For the du Maurier Classic, the LPGA major that was extinguished last week as a result of Canadian legislation banning cigarette companies from sponsoring sports events, the loss of Big Tobacco is a big headache. The LPGA has not found a sponsor to replace the Imperial Tobacco Co. and the roughly $5-5 million needed to fund the event for next year. Given prevailing attitudes in the U.S. and Canada toward tobacco advertising, the du Maurier's fate could await a number of other sporting events.
Although cigarette sponsorships have been on the decline in the U.S. for years—Virginia Slims, for instance, dropped title sponsorship of the WTA tour more than a decade ago—the 1998 tobacco settlement, which limits tobacco companies to one brand-name sports sponsorship annually, has forced the issue for the few remaining tobacco-dependent sports. Take auto racing. In 1995, R.J. Reynolds' Winston brand sponsored five major racing properties. Now Winston will be permitted to lend its name only to one (most likely the Winston Cup) after the current contracts run out. The loss of tobacco money has left the grassroots driver development program formerly known as Winston Racing without a sponsor, forcing NASCAR to foot the entire bill for the 2000 season.
Surprisingly, the tobacco cutbacks have been a boon for some folks in auto racing. With fewer events to sponsor, RJR doubled Winston Cup's season-ending prize money this year, from $5 million to $10 million. As tobacco is weeded out of the racing game, tech firms, dot.coms and other "nontraditional" sponsors such as FedEx have been filling the void. The five-year-old Indy Racing Northern Lights Series does not have a single tobacco-sponsored team or event. The wave of new sponsors is so strong in high-profile motor sports that even if future rulings kill off the granddaddy of automotive smokefests, the Winston Cup, NASCAR isn't worried. "We don't want to look like we're not grateful for Winston's involvement," says John Griffin, NASCAR's managing director of worldwide communications, "but let's just say we have a savvy marketing team and a game plan that would go into effect pretty quickly."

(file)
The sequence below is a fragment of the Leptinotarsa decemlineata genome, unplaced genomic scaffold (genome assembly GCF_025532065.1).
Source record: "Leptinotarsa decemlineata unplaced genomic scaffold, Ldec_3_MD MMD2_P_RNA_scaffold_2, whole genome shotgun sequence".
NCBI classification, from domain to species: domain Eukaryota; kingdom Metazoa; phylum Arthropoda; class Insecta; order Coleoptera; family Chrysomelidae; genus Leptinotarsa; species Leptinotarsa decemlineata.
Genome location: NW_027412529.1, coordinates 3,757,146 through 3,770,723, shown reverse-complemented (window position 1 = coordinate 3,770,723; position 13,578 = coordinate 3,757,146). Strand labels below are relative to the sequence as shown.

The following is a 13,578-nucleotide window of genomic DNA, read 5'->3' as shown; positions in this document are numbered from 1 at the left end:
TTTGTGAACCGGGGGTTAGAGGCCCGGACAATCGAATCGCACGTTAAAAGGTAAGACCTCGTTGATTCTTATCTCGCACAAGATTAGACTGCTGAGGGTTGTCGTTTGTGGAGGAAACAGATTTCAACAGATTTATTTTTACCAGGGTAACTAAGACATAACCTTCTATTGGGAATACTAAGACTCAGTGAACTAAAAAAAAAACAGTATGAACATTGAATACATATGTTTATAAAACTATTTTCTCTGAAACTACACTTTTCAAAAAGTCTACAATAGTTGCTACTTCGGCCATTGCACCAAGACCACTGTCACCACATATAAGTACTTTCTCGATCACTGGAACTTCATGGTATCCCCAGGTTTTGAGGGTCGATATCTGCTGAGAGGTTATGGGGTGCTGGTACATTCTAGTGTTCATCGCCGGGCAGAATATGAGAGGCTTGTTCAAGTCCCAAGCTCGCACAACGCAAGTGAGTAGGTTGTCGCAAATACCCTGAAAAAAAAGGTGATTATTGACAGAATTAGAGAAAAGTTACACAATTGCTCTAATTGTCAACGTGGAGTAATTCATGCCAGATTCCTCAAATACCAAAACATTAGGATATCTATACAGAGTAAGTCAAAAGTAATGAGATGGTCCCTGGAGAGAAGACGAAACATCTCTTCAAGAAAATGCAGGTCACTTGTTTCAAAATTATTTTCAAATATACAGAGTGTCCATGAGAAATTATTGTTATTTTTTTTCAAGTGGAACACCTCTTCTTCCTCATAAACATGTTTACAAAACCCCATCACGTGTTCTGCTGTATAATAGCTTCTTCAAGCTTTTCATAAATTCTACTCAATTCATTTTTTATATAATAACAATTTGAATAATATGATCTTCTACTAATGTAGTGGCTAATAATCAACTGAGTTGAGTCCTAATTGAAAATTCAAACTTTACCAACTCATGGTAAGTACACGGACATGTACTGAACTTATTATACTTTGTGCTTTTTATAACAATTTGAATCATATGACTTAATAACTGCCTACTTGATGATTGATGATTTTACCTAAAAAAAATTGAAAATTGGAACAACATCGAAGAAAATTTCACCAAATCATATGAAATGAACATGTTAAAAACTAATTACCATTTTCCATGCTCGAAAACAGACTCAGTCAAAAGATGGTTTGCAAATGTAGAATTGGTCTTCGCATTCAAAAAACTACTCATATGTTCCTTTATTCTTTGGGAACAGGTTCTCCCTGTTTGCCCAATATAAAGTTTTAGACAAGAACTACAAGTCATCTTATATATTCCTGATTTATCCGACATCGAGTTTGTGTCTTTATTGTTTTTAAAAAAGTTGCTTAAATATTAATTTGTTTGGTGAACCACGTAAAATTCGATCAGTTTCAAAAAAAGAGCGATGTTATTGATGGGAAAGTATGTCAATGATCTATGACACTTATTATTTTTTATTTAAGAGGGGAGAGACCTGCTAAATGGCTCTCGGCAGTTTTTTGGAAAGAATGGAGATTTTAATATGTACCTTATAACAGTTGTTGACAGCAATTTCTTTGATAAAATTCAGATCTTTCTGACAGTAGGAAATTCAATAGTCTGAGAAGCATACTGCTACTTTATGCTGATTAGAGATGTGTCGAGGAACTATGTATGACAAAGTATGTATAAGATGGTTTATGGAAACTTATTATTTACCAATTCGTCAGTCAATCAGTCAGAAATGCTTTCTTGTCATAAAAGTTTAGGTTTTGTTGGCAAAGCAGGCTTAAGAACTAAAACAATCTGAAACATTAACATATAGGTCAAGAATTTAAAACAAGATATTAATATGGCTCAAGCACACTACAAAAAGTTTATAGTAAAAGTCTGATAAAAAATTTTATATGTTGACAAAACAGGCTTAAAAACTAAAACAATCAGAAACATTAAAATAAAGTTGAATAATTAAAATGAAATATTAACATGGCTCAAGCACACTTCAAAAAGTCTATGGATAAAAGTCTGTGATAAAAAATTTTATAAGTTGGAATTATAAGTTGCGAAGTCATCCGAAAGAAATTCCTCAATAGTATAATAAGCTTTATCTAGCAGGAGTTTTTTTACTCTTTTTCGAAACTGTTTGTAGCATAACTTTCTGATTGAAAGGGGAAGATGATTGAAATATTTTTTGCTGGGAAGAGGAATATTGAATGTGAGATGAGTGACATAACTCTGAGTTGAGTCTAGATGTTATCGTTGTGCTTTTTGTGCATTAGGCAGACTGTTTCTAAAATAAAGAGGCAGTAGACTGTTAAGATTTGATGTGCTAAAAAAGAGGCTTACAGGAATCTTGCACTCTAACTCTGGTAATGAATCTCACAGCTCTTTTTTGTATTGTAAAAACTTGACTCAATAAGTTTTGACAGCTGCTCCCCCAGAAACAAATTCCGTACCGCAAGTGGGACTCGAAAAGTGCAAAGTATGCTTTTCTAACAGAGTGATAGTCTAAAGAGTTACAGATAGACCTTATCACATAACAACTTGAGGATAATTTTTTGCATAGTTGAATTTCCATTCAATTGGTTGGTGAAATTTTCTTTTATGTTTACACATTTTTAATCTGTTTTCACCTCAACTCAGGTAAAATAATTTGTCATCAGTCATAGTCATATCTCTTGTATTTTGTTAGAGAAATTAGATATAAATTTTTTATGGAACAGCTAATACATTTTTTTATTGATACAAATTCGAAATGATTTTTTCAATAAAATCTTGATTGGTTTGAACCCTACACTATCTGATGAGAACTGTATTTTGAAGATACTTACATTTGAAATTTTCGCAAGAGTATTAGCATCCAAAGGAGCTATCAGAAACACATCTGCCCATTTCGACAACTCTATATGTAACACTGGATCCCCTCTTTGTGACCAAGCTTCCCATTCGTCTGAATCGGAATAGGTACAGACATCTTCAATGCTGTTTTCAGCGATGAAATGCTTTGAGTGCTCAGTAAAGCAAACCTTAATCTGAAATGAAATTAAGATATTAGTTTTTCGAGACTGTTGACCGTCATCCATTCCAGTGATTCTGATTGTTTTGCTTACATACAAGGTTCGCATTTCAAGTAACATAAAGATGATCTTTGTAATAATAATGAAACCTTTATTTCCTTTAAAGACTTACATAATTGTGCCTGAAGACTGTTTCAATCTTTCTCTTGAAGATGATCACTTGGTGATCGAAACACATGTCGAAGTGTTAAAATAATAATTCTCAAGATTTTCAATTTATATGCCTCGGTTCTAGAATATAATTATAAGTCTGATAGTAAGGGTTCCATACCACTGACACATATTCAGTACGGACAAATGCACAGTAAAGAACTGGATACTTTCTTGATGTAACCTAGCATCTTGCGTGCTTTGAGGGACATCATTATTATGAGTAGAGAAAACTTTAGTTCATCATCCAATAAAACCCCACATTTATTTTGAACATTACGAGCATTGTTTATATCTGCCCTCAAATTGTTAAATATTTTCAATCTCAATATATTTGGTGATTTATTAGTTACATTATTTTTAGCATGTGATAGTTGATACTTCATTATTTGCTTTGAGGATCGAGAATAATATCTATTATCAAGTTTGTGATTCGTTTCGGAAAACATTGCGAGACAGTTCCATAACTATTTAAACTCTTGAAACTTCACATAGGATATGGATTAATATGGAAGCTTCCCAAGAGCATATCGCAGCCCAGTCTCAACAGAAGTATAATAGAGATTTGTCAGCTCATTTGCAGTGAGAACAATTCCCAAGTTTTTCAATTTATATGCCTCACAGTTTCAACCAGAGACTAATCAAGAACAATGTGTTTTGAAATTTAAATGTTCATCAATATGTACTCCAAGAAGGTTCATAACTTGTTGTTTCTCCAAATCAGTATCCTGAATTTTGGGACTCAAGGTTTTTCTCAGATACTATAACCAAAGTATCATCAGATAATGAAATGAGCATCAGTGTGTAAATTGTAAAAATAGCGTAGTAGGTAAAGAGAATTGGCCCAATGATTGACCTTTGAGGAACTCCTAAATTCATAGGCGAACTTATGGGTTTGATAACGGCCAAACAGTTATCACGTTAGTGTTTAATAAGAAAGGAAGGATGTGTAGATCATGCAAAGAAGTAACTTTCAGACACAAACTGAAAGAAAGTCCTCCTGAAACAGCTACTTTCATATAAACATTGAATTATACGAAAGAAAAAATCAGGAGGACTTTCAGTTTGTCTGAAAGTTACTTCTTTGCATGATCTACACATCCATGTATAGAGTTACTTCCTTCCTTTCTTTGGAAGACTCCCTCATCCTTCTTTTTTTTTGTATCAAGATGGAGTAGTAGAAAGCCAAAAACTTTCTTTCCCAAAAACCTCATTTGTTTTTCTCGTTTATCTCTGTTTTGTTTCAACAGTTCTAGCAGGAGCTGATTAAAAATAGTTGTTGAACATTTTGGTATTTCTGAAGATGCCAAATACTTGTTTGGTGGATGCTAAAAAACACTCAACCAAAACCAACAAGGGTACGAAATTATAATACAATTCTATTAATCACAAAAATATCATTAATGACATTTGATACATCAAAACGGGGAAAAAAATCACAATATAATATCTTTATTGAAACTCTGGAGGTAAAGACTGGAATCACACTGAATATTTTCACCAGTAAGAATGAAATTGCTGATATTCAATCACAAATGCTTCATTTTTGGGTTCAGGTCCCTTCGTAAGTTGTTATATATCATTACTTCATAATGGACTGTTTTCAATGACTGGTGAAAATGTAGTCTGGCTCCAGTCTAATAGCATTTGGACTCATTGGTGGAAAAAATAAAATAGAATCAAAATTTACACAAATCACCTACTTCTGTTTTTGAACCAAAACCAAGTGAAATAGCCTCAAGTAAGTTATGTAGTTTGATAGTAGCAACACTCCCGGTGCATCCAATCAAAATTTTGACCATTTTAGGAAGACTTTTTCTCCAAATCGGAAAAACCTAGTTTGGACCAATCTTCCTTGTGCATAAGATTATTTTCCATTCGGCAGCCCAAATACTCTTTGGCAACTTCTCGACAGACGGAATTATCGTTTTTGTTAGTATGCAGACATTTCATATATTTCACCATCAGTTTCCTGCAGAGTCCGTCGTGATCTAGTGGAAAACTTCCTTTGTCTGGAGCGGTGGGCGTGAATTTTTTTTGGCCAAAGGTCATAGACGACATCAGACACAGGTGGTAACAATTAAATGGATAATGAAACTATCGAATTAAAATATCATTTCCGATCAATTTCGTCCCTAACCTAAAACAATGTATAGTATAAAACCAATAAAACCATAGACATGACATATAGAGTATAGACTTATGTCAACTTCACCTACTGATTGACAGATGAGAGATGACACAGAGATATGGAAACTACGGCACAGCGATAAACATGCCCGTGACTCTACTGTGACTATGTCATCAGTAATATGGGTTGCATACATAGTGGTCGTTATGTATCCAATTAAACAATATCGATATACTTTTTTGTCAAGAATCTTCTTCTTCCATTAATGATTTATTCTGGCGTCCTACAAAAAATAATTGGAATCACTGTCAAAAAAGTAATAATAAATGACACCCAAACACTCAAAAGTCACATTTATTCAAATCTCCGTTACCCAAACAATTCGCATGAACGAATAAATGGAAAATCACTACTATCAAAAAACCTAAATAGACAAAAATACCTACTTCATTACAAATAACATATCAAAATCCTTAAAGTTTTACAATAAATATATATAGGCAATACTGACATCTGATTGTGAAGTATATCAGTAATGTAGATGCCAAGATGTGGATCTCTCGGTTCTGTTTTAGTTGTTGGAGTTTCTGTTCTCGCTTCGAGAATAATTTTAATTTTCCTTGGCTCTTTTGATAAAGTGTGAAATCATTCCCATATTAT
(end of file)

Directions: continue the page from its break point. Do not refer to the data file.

While racing may be able to cope with tobacco withdrawal, lower-profile sports aren't faring as well. A few events, like the Camel-sponsored American Poolplayers Association competitions, have retained their sponsorship through a loophole in the legislation because they are held in adult-only facilities (in this case, taverns). But for the likes of the Merit Mixed Doubles bowling tournament, dropped by Philip Morris in 1998, the end of tobacco sponsorship was the end of the road. The clock is also ticking on events such as the Copenhagen Professional Bull Riders Series and the Copenhagen Skoal Pro Rodeo: U.S. Tobacco will have to choose between the two when the rodeo contract runs out in 2001.
As such events scramble to find multiple smaller sponsors to replace lost money, some athletes have been left to ponder a cruel irony: Eliminating cigarettes can be hazardous to the health of your sport.